The summer of 2013 sees the release of yet more promising contributions to the field of Beat studies. In Beatdom #13 we will be reviewing each publication, but here is a little information for those of you who’re too eager to wait. Two of these books were written by Beat contributors, so we’re doubly excited about their release.
by James Lough
“During its heyday, the Chelsea Hotel in New York City was a home and safe haven for Bohemian artists, poets, and musicians such as Bob Dylan, Gregory Corso, Allen Ginsberg, Janis Joplin, and Dee Dee Ramone. This oral history of the famed hotel peers behind the iconic façade and delves into the mayhem, madness, and brilliance that stemmed from the hotel in the 1980s and 1990s. Providing a window into the late Bohemia of New York during that time, countless interviews and firsthand accounts adorn this social history of one of the most celebrated and culturally significant landmarks in New York City.”
Read our review: http://www.beatdom.com/?p=2534
by Simon Warner
“Text and Drugs and Rock’n’Roll explores the interaction between two of the most powerful socio-cultural movements in the post-war years – the literary forces of the Beat Generation and the musical energies of rock and its attendant culture.”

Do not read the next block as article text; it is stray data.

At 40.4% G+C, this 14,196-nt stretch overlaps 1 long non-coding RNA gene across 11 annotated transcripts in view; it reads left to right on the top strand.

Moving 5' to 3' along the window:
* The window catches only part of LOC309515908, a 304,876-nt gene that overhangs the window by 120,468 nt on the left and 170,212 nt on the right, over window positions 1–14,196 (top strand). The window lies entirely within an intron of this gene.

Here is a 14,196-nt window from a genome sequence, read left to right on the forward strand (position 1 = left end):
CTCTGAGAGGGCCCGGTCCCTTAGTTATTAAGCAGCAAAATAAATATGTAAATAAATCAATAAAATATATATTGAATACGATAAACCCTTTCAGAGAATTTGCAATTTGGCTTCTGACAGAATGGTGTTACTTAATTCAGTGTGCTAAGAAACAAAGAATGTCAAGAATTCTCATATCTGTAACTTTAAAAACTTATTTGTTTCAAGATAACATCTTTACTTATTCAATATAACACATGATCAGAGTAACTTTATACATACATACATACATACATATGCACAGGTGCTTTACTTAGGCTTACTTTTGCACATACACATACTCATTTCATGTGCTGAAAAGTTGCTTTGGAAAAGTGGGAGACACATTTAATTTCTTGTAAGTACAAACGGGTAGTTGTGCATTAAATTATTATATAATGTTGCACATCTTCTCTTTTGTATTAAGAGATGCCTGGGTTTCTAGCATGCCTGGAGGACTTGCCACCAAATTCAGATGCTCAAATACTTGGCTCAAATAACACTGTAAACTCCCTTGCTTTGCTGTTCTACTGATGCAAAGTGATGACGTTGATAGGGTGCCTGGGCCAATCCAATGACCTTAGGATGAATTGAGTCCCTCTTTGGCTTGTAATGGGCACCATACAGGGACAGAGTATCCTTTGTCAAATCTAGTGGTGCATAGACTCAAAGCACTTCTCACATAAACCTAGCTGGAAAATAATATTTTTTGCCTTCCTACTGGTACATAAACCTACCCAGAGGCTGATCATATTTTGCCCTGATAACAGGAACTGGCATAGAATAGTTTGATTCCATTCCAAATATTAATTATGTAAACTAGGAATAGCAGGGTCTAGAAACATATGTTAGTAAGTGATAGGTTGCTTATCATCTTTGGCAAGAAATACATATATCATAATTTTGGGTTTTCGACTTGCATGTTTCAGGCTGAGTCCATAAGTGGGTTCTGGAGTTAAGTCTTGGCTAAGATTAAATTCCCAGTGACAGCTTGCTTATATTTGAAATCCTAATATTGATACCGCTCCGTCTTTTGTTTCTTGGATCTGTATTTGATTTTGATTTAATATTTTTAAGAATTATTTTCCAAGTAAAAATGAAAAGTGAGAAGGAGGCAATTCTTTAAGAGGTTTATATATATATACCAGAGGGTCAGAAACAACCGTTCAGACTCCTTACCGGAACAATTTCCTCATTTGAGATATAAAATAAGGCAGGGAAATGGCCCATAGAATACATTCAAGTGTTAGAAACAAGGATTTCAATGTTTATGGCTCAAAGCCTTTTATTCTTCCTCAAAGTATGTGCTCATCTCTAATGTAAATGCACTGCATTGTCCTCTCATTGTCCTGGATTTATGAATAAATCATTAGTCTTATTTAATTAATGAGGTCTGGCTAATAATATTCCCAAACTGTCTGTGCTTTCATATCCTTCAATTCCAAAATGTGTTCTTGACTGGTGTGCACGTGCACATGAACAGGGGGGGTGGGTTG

by Hilary Holladay
“American Hipster: The Life of Herbert Huncke, The Times Square Hustler Who Inspired the Beat Movement tells the tale of a New York sex worker and heroin addict whose unrepentant deviance caught the imagination of Jack Kerouac, Allen Ginsberg, and William S. Burroughs. Teetering between exhaustion and existential despair, Huncke (rhymes with “junky”) often said, “I’m beat, man.” His line gave Kerouac the label for a down-at-the-heels generation seeking spiritual sustenance as well as “kicks” in post-war America.”
by David S. Wills
“Scientology is largely overlooked in major texts about the life and work of William S. Burroughs, author of some of the most notorious literature of the 20th century. Its importance in the creation of the Cut-up Method and Burroughs’ view of language as a virus is undermined by the omission of details regarding his interest in the religion over the course of a decade – certainly the most creatively fertile period of his life. Instead, biographers and critics tend to focus on his other obsessions in the realm of fringe science, and on the period during the early 1970s when Burroughs left the religion and began a public crusade against it.”
A very brief guide to the players of the Beat Generation.
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Cabell McLean (5th February 1952 – 1st December 2004) "Boulder at sunrise... ....
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